Transition: Lammas

Well, hello! It’s been a while. I inadvertently took a small vacation from the Convivio Book of Days, which is maybe best attributed to summer laziness, and if you’re ok with that explanation, so am I. The equivalent of a “Gone Fishing” sign posted on the shop door. Summer does this to us. The peaches have been extraordinary this year, sweet and juicy, and the weather has been hot, which is as it should be, of course. But now comes August, which brings a bittersweet time of year. Especially if you are a kid, or someone who works in a school and has had the summer off… for August brings the understanding that summer is waning and not long from now it will be back to school and workaday schedules.

It’s different for everyone, of course. That was always the feeling that August brought to me when I was in school. Nowadays, though, I feel different about August. Probably because I do not have summers off, and––here’s the big thing––because I live in Florida. Summer came to settle in here sometime in May and now I know we are halfway through the constant heat and humidity. I just have to make it through August and September––the height of hurricane season––and then I know there will come a day in October when the weather will change and things will feel cooler, drier. August can bring on a bit of that punch drunk feeling that Florida summers bring, and if August doesn’t do it, September will. But still, we know that summer’s days are numbered.

Our ancestors knew this, too, and they celebrated this transition from July to August with a holiday little known today. It’s called Lammas. In the Celtic tradition, it’s called Lughnasadh (LOO-na-sa). Daylight in the Northern Hemisphere has been waning with each passing day since the solstice of June and this cross quarter day marks the midway point between the solstice and the approaching equinox. Lammas brings the first of the harvest festivals, and if the word “harvest” calls to mind autumn, that is not so bad, for our ancestors also considered Lammas just that: the transition toward autumn in the wheel of the year. In seven short weeks’ time, daylight and darkness will be balanced, and the days beyond will grow shorter and shorter still.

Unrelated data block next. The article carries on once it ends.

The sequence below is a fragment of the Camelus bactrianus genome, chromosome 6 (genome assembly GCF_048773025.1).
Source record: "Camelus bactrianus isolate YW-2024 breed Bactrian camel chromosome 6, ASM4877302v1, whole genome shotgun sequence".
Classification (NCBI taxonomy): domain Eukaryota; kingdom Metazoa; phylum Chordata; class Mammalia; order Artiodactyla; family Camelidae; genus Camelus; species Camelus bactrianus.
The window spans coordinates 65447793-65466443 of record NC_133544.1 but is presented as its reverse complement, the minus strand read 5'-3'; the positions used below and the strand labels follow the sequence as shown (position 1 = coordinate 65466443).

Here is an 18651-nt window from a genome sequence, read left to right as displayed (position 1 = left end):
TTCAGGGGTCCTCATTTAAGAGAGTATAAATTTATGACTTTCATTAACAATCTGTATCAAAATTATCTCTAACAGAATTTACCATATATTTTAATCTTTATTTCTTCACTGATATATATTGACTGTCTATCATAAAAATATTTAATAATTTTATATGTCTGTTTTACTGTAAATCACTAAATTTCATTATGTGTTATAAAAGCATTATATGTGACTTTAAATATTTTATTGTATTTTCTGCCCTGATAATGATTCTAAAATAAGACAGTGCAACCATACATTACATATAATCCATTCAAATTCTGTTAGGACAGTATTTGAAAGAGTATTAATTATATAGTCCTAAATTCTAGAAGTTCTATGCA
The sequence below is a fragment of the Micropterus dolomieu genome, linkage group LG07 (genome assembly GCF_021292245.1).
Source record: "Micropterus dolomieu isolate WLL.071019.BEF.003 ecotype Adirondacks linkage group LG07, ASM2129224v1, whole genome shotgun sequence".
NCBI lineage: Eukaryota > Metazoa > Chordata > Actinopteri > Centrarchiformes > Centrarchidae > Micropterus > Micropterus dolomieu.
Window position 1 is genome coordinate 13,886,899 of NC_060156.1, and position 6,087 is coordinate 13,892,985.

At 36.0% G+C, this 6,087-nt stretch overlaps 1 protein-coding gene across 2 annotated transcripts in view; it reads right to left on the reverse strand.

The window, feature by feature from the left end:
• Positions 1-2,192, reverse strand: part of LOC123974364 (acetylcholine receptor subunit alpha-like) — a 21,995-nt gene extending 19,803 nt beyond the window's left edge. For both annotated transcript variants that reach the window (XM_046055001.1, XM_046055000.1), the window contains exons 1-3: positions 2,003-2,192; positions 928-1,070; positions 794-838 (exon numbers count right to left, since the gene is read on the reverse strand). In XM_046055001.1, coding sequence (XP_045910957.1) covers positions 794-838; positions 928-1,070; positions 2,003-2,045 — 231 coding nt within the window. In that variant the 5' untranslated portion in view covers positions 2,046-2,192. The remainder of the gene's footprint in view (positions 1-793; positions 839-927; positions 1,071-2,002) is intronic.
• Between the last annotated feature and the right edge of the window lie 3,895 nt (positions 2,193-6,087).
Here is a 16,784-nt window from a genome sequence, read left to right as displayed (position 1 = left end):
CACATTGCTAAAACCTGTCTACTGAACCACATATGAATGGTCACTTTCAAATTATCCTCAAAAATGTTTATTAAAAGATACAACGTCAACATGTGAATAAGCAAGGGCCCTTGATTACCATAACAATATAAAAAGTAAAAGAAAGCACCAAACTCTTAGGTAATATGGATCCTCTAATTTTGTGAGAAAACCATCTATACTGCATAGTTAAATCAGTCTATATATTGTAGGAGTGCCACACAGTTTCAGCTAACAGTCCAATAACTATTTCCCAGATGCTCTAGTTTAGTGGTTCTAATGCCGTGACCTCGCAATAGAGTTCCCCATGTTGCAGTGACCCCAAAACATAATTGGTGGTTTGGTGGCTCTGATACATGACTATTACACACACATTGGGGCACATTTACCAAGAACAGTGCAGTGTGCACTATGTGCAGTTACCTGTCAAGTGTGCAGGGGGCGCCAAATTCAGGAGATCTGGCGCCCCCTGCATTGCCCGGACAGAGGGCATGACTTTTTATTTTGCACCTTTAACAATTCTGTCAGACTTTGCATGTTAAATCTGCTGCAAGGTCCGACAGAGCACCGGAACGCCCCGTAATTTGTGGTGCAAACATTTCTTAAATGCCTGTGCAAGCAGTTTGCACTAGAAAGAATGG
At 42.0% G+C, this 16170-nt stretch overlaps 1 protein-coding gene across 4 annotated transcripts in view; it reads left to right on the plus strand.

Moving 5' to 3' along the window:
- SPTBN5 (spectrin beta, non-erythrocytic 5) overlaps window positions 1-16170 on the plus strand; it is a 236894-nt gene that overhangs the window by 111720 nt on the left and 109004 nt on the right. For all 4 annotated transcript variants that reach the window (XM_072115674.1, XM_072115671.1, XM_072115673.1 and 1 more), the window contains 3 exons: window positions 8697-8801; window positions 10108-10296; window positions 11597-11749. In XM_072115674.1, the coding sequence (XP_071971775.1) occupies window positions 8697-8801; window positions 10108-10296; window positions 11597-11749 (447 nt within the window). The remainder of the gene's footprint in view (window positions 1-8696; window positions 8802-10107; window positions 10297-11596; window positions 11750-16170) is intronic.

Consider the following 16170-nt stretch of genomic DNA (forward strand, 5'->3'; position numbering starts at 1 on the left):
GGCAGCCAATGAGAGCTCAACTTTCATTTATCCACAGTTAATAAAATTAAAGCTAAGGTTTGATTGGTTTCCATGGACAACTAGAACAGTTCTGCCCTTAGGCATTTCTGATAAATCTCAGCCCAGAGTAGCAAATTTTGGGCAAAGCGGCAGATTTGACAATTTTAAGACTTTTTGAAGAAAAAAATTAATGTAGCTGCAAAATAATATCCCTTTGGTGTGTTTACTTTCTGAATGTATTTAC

And so we enter Lammastide, tonight with Lammas Eve, tomorrow with Lammas proper. These days and nights are marked well by simple things made from the grains that are traditionally harvested at Lammas: a fresh baked crusty loaf and perhaps a pint of ale or a dram or two of whisky. Indeed, the name Lammas descends from the Old English hlafmaesse, or “loaf mass,” so the idea of loaves of bread celebrating the First of August goes back a very long time, to time immemorial. I see no harm in getting a loaf for the occasion from the local baker, rather than baking your own. Savor it, crumbs and all. And if you take a drink, then please raise your glasses to each other and to me, if you will, and to old John Barleycorn, the grain, personified. Summer is waning, autumn is coming, and we begin to turn our thoughts toward gathering in. John Barleycorn brings a bit of melancholy but a bit of warmth as well––warmth in his crusty bread, warmth in his spirits, warmth in the ones we gather with to celebrate. Happy Lammastide.

Image: On our recent travels through Europe, though it was July, I felt like Leonhardts Stall-Besen in Humbrechts, Germany, was looking ready for Lammas. The meal was amazing, and I’ve always had a thing for wooden Dutch doors.

 

2 thoughts on “Transition: Lammas

  1. Bernice Strul says:

    Well thanks for giving me a good reason to bake another loaf of bread, even though I swore not to until I loose these extra ponds.
    Most of all thanks for your wonderful words. I saw them the other evening, after feeding my sourdough starter yeast and got into bed with my laptop. A big no-no, but my husband was sleeping peacefully next to me so he will never know.
    I wanted to reply immediately, but it is daunting to write to someone who is such a wiz with words and so I did not.
    Today I remembered your post and thought you should know we are out here reading your words, even if we don’t comment.

    • John Cutrone says:

      Hi Bernice,

      Good to hear from you again! And thank you for the kind words. Sourdough! How perfect. How was the Lammas loaf?

      p.s. I’m glad you’re out there reading. Makes me happy to know it.

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